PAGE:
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Al Primo and Me

Albert T. Primo was my first news director. At the age of 18 and still an undergraduate at Brooklyn College, I was part of the WABC Channel 7 Eyewitness News Class of 1971.

Now, after my fourth news director job in 12 years, I decided to explore the realm of career possibilities, including a fifth gig as a news director. I headed to Old Greenwich, Conn., to have lunch with the “Godfather of Local News.”

It was a day after Primo's picture and story appeared on the front page of the Greenwich Time newspaper extolling his recently published autobiography, Eyewitness Newsman. I met up with him at his Primo News Service office along with our longtime friend and colleague, John Kosinski. Al was busy signing and preparing copies of his new book for mailing to those who had already made their purchase on

Shaking hands and waving to passersby as we walked to a nearby bistro, the 72-year-old Al proved he is as much as celebrity—if not mistaken as a politician—on the quaint main street of Old Greenwich as he is in the news business. Al had done a book signing in Old Greenwich the previous week, and excitedly claimed that more than 20 people actually came in to buy his book and have the creator of Eyewitness News sign it.

I read the entire book on my flight back to Florida. Al's book is very entertaining reading, especially if you are in the business and even more so if you know Al. He tells about his unique rise in the business and the behind-the-scenes stories of how local TV news started.

Unlike the typical news director's 18- to 24-month tenure, I realized Al served as news director only twice—a few years at KYW Philadelphia, where he developed the Eyewitness News format, and then a few more at WABC New York, where Roger Grimsby, Bill Beutel and the Channel 7 Eyewitness News Team made history by perfecting it.

After his rise within ABC, Al spent many years coaching and consulting local stations and its news directors. One thing is for sure: There is only one Primo, and there was only one real Eyewitness News Team.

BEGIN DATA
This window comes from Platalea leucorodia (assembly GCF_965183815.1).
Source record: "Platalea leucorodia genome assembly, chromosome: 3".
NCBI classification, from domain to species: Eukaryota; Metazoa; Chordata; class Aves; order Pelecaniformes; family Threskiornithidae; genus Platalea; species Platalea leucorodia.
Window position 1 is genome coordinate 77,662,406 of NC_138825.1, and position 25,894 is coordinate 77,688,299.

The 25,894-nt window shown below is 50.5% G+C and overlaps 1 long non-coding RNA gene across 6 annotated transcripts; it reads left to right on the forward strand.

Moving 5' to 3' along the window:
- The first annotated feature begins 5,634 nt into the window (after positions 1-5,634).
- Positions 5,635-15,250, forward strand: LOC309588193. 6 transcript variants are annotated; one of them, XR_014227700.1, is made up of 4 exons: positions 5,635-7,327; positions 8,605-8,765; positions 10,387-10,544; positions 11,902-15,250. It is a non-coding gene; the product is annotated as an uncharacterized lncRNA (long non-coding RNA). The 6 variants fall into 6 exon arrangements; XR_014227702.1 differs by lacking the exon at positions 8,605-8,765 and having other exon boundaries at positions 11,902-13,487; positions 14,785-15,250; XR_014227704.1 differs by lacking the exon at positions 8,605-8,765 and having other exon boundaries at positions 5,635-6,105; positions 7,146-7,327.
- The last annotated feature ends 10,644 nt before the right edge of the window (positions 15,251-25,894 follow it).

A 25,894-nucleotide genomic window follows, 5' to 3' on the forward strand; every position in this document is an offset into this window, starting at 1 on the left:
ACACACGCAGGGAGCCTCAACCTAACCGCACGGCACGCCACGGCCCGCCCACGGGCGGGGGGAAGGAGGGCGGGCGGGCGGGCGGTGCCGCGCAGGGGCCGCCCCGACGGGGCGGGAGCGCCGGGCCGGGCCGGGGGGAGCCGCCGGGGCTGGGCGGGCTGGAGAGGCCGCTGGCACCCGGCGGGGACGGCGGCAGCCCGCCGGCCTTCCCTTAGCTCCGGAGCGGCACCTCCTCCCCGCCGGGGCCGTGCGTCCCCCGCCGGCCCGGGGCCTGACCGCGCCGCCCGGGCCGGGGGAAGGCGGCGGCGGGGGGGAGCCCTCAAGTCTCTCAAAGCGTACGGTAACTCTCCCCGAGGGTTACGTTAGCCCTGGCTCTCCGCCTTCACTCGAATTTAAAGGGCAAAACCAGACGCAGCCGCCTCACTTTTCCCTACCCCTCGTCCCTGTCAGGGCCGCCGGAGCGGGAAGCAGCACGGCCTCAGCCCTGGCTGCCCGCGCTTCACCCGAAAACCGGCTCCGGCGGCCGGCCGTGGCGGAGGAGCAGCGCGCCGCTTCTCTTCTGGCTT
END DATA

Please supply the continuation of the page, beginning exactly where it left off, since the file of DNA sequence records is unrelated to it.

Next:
On Nov. 9, many EWN alumni will gather to celebrate the 40th anniversary of WABC Eyewitness News. Had it still been there, the reunion would appropriately be held at Chip's. Now, beneath a towering luxury high-rise sits a fancy Starbucks, which replaced the sacred watering hole on Columbus Avenue across from the old studio at 77 W. 66th St.

Al will be there and plans to have plenty of his books available. He is sure to retell many more of his personal stories of the early years at New York's No. 1 station, including Geraldo Rivera punching Grimsby after one of Roger's typical on-air comments; his hiring of Brooklyn's Italian-American princess, Roseanne Scamardella; or the “accidental anchor” Joan Lunden and the controversial New York Yankee turned author and sports anchor, Jim Bouton.

Even I got a brief mention in Al's book, noting my “working the desk at Channel 7 skyrocketed him to news director at WRGB in Albany, N.Y.” where I put a young, edgy food gal on television for the first time. Her name: Rachael Ray.

I got to spend a most memorable and insightful afternoon with Primo sitting at the window table and gabbing about the biz for a few hours. Long before we even identified “branding” in local news, I was lucky to learn the business under his stewardship and among some of local TV's best newsmen and women. I also realized that local news is still very much alive and well, and that it's always been all about change and innovation. The challenges today offer just as much opportunity as when Al started his career at Pittsburgh's KDKA in the 1950s.

I love being a news director—there's no other job like it in the world. And when I was asked in an interview at Fox News only the day before, “Who do I most emulate?” I was baffled. But it occurred to me at lunch a day later that it was this man—the Eyewitness Newsman, Al Primo. Even though I happily paid for lunch, Al proudly presented me with a copy of his book inscribed with a personal message.